Saturday, November 15, 2014

New Non-Fiction

http://bit.ly/141qeIH
A young Armenian-American goes to Turkey in a “love thine enemy” experiment that becomes a transformative reflection on how we use—and abuse—our personal histories

Meline Toumani grew up in a close-knit Armenian community in New Jersey where Turkish restaurants were shunned and products made in Turkey were boycotted. The source of this enmity was the Armenian genocide of 1915 at the hands of the Ottoman Turkish government, and Turkey’s refusal to acknowledge it. A century onward, Armenian and Turkish lobbies spend hundreds of millions of dollars to convince governments, courts and scholars of their clashing versions of history.

Frustrated by her community’s all-consuming campaigns for genocide recognition, Toumani leaves a promising job at The New York Times and moves to Istanbul. Instead of demonizing Turks, she sets out to understand them, and in a series of extraordinary encounters over the course of four years, she tries to talk about the Armenian issue, finding her way into conversations that are taboo and sometimes illegal. Along the way, we get a snapshot of Turkish society in the throes of change, and an intimate portrait of a writer coming to terms with the issues that drove her halfway across the world.

In this far-reaching quest, told with eloquence and power, Toumani probes universal questions: how to belong to a community without conforming to it, how to acknowledge a tragedy without exploiting it, and most importantly how to remember a genocide without perpetuating the kind of hatred that gave rise to it in the first place.


http://bit.ly/1stMBMs
The nature writing of Gary Ferguson arises out of intimate experience. He trekked 500 miles through Yellowstone to write Walking Down the Wild and spent a season in the field at a wilderness therapy program for Shouting at the Sky. He journeyed 250 miles on foot for Hawks Rest and followed through the seasons the first fourteen wolves released into Yellowstone National Park for The Yellowstone Wolves. But nothing could prepare him for the experience he details in his new book.

The Carry Home is both a moving celebration of the outdoor life shared between Ferguson and his wife Jane, who died tragically in a canoeing accident in northern Ontario in 2005, and a chronicle of the mending, uplifting power of nature. Confronting his unthinkable loss, Ferguson set out to fulfill Jane’s final wish: the scattering of her ashes in five remote, wild locations they loved and shared. The act of the carry home allows Ferguson the opportunity to ruminate on their life together as well as explore deeply the impactful presence of nature in all of our lives.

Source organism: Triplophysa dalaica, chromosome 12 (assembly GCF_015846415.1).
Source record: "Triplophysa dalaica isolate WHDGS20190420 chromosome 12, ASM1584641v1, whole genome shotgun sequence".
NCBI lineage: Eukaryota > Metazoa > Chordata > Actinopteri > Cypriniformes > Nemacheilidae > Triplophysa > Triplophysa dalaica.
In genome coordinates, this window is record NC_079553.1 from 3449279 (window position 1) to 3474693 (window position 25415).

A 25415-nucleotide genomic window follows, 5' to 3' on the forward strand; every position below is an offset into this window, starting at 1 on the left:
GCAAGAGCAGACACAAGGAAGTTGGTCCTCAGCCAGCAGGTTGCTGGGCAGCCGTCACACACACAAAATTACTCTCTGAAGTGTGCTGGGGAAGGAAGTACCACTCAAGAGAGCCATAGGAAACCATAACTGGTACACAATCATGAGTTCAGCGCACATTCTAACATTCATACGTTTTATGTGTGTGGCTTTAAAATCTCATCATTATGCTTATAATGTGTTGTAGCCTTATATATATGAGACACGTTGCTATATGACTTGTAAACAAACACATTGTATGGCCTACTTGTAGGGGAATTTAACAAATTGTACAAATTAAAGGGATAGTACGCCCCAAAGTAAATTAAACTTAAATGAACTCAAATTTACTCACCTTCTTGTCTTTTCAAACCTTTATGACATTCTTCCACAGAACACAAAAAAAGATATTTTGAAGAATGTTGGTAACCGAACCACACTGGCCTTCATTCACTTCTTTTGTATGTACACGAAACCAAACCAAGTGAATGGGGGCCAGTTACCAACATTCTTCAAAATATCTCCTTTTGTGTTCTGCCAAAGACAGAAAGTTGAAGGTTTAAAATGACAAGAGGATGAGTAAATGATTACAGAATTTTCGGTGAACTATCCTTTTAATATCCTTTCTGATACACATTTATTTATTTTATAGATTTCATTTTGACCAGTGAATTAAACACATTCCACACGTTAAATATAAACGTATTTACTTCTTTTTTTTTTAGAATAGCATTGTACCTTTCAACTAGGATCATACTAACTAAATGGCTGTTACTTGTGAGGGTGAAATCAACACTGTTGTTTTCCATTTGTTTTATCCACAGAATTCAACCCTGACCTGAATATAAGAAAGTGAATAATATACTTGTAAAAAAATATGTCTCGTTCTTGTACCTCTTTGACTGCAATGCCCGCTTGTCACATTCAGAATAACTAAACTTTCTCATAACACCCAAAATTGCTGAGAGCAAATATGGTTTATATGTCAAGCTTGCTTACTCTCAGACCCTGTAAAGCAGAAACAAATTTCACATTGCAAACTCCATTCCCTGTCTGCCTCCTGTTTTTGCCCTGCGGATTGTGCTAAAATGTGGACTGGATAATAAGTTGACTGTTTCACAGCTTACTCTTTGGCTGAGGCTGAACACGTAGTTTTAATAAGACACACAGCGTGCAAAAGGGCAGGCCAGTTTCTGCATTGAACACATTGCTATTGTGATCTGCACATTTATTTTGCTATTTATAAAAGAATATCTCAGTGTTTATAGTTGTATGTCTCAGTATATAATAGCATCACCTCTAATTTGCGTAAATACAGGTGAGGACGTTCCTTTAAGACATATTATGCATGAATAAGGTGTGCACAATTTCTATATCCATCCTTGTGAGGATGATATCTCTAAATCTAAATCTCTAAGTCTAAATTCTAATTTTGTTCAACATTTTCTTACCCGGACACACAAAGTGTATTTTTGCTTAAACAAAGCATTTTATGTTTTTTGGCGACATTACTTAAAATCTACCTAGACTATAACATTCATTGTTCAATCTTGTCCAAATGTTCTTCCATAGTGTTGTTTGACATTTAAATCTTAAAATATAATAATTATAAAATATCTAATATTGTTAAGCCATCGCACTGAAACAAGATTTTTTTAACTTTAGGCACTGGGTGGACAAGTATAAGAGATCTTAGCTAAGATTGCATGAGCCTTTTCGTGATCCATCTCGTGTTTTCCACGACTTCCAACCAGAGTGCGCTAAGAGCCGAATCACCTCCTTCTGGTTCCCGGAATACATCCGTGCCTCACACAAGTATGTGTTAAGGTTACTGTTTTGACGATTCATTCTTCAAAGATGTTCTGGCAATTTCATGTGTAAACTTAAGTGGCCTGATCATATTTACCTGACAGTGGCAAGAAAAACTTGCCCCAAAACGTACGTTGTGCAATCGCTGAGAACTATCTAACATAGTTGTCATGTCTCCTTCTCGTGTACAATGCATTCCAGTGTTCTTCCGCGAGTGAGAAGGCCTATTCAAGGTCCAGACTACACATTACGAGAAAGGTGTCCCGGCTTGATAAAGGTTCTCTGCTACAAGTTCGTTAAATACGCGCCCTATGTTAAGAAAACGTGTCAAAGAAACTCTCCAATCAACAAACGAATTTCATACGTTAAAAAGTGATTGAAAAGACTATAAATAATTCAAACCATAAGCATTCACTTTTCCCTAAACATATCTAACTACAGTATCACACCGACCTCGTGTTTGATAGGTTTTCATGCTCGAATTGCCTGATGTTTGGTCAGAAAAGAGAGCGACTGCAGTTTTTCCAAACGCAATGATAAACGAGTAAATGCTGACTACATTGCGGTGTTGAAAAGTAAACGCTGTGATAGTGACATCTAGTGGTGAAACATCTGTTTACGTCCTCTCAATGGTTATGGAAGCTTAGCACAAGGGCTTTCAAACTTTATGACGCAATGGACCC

Theirs was a love borne of wild places, and The Carry Home offers a powerful glimpse into how the natural world can be a critical prompt for moving through cycles of immeasurable grief, how bereavement can turn to wonder, and how one man rediscovered himself in the process of saying goodbye.


http://bit.ly/1xjNuvc
Ever since Christopher Columbus stepped off the Santa Maria onto what is today San Salvador, the Caribbean has been a stage for competition between world powers. In Empire’s Crossroads, Carrie Gibson traces the rich history of this coveted region.Gibson tells myriad stories of conquest and fortune: of Scotland’s failed settlement in Panama; the Spanish plunder of precious metals; the region’s first cash crops, tobacco and sugar; the bitter legacy of slavery—and great slave rebellions; decolonization and “banana republics”; and of racial riots and n├ęgritude, Cold War politics, and today’s tourist economy.

Empire’s Crossroads reinterprets five centuries of history in a rich panorama of a complex and misunderstood region.


http://bit.ly/1tYx77v
Chuck Todd's gripping, fly-on-the-wall account of Barack Obama's tumultuous struggle to succeed in Washington.

Barack Obama won the presidency in 2008 partly because he was a Washington outsider. But if he'd come to the White House thinking he could change the political culture, he soon discovered just how difficult it was to swim against an upstream of insiders, partisans, and old guard networks allied to undermine his agenda---including members of his own party. He would pass some of the most significant legislation in American history, but his own weaknesses torpedoed some of his greatest hopes.

In The Stranger, Chuck Todd draws upon his unprecedented inner-circle sources to create a gripping account of Obama's White House tenure, from the early days of drift and helplessness to a final stand against the GOP in which an Obama, at last liberated from his political future, finally triumphs.

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